By Dave Ruthenberg, Sports Editor
Enid News and Eagle
ENID, Okla. —
With just a handful of bowl games left in the college football season, two or three moments stand out from the early slate of bowl games.
For local fans, it was an especially gratifying New Year’s weekend with Tulsa and Oklahoma State pulling off decisive wins, led by a pair of former Enid Plainsmen.
Senior Trent Dupy capped a tremendous career at Tulsa by going out just as he had hoped. He told the News & Eagle prior to Tulsa’s 31-17 win over Iowa State Monday in the Liberty Bowl that “I definitely look forward to coming out with a victory and living the rest of my life as a Liberty Bowl champion.” Mission accomplished.
It’s tough for a center to get recognition — other than when called for holding — but Dupy, besides being his usual, steady self during the Liberty Bowl game, also pounced on a loose football that extended a Golden Hurricane drive.
During his career, Dupy has set a nice legacy for future players from the area, including former Enid Plainsmen Colby Scott, Kingfisher standout Derek Patterson and Hennessey brothers Derrick and Matt Luetjen, who all should be back next season at Tulsa.
• Of course then there was the performance of Oklahoma State quarterback Clint Chelf in OSU’s 58-14 dismantling of Purdue in Tuesday’s Heart of Dallas Bowl. Chelf was named bowl MVP after he passed for three touchdowns.
Chelf’s saga this past season is well-known. After failing to win the starting nod in spring and finding himself behind a pair of freshmen on the depth chart, he stuck around and wound up starting the last five games of the season.
Chelf credited his brother Colton, another Enid product, with being an inspiration for sticking around, noting how his older brother fought his way on to the roster as a walk-on wide receiver and never gave up.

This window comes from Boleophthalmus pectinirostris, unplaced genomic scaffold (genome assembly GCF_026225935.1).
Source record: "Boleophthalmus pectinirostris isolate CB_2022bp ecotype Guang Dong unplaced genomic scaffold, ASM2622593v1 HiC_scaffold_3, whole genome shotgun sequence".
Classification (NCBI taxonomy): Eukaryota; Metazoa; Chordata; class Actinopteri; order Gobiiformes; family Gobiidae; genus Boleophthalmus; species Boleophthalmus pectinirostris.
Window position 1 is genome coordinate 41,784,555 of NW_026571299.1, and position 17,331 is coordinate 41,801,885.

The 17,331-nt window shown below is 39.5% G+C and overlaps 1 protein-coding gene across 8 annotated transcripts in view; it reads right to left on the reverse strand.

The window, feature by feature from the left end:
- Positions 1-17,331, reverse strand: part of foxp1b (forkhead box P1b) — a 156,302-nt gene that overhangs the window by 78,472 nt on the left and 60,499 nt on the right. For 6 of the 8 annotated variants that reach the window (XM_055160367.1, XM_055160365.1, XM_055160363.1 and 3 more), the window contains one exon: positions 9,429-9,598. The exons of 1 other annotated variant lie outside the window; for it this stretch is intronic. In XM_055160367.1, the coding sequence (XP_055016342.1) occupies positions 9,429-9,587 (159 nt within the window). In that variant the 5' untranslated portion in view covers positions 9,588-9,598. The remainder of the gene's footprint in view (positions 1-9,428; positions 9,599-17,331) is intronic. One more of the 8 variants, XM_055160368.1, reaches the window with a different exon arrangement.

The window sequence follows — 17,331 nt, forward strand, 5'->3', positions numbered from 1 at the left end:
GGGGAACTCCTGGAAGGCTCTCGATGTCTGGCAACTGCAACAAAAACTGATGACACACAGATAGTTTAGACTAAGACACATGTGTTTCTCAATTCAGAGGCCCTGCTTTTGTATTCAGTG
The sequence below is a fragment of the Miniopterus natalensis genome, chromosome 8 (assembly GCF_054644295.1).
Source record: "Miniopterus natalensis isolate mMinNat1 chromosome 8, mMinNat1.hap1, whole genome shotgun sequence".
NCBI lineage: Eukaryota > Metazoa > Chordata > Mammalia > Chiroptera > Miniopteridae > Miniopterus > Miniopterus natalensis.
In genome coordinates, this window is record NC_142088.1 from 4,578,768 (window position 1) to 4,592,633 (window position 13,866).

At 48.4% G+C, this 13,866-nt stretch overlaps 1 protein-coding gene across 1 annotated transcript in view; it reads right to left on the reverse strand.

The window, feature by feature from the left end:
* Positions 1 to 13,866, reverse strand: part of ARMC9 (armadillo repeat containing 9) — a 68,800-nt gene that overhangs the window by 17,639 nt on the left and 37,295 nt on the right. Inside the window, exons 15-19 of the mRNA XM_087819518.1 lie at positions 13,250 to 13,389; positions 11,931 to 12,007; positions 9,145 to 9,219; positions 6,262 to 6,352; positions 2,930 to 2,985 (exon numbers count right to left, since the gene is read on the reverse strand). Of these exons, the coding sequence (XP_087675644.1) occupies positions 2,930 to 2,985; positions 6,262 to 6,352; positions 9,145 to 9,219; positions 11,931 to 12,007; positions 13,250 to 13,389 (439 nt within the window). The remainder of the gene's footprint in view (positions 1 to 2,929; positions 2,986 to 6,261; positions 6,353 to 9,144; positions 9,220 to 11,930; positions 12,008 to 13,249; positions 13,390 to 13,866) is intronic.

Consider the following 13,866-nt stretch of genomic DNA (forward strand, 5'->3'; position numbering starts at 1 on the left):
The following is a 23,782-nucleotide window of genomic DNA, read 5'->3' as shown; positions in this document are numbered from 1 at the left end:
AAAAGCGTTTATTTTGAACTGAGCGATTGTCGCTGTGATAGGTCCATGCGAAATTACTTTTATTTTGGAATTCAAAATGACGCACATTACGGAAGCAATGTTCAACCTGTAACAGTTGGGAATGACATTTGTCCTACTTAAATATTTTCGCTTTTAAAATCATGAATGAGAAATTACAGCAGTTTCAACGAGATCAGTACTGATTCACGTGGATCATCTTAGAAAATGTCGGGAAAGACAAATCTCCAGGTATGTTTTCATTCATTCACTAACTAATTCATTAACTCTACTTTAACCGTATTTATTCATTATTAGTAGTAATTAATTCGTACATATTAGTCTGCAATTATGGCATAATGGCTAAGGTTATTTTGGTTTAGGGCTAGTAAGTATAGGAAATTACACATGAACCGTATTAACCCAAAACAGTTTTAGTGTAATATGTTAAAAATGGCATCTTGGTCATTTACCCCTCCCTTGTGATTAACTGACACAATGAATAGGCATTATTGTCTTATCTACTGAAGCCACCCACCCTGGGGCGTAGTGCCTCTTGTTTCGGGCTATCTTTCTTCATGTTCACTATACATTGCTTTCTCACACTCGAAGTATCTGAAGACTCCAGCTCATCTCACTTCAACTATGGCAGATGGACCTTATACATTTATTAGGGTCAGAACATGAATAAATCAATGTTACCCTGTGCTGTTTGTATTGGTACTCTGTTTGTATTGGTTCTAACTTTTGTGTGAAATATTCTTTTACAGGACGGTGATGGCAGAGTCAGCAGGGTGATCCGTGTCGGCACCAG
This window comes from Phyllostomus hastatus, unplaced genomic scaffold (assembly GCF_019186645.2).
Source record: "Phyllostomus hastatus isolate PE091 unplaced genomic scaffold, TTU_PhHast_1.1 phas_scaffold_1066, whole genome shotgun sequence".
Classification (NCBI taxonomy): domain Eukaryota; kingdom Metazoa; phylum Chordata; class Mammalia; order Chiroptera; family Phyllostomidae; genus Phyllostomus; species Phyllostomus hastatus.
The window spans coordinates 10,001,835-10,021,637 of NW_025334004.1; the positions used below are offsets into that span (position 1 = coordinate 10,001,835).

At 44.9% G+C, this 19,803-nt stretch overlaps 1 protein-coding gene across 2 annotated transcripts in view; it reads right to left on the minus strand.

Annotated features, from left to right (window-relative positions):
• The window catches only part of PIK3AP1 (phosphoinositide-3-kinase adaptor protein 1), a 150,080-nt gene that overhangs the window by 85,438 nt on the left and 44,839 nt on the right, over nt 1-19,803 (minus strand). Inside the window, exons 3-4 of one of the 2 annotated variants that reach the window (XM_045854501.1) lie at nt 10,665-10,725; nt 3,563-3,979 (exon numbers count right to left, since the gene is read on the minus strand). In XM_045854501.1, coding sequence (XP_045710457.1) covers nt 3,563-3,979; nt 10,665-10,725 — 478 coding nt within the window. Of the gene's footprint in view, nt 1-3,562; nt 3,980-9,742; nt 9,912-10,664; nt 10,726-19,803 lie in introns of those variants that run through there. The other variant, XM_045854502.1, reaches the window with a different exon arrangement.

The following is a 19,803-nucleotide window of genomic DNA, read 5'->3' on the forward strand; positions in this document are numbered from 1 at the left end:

After the game, OSU head coach Mike Gundy hinted Chelf will be the No.1 quarterback heading into the 2013 campaign when he said “... when we start out in the spring, and they (the quarterbacks) go running out there, Clint is going to go running out there just like he did (Monday).” Reading between the lines, that would seem to imply Chelf will be No. 1 on the depth chart heading into spring. That is about as clear of an answer anybody is likely to get out of Gundy, who just this past week finally allowed Chelf to actually speak to the media before games.
• Finally, a funny and feel-good moment occurred in a bowl game likely missed by most folks as Vanderbilt defeated North Carolina State 38-24 Monday in the Music City Bowl.
After Commodores senior defensive back Trey Wilson intercepted a pass and appeared on his way to a pick-six, Vandy defensive tackle, 6-foot-2, 295-pound junior Jared Morse, stumbled into Wilson’s path, sending Wilson down to the turf. (Hey, it’s tough to see what’s coming from behind when it’s moving faster than you can go forward.)
Vandy head coach James Franklin was furious and ripped into Morse for an extended period of time on the sideline, but Wilson, seeing Morse’s dejection, went over and gave the big guy a hug, which was comical in and of itself as Wilson barely came up to Morse’s shoulder pads, and nearly couldn’t extend his arms around him. But it was a true teammate moment.
Vandy had to settle for a field goal, but the Commodores prevailed and Franklin went over to Morse later as well on the sidelines and soothed things over, proving it’s not just the wins and losses that can make for special moments in bowl games. Although winning certainly helps.
Ruthenberg is sports editor at the News & Eagle. Contact him at firstname.lastname@example.org.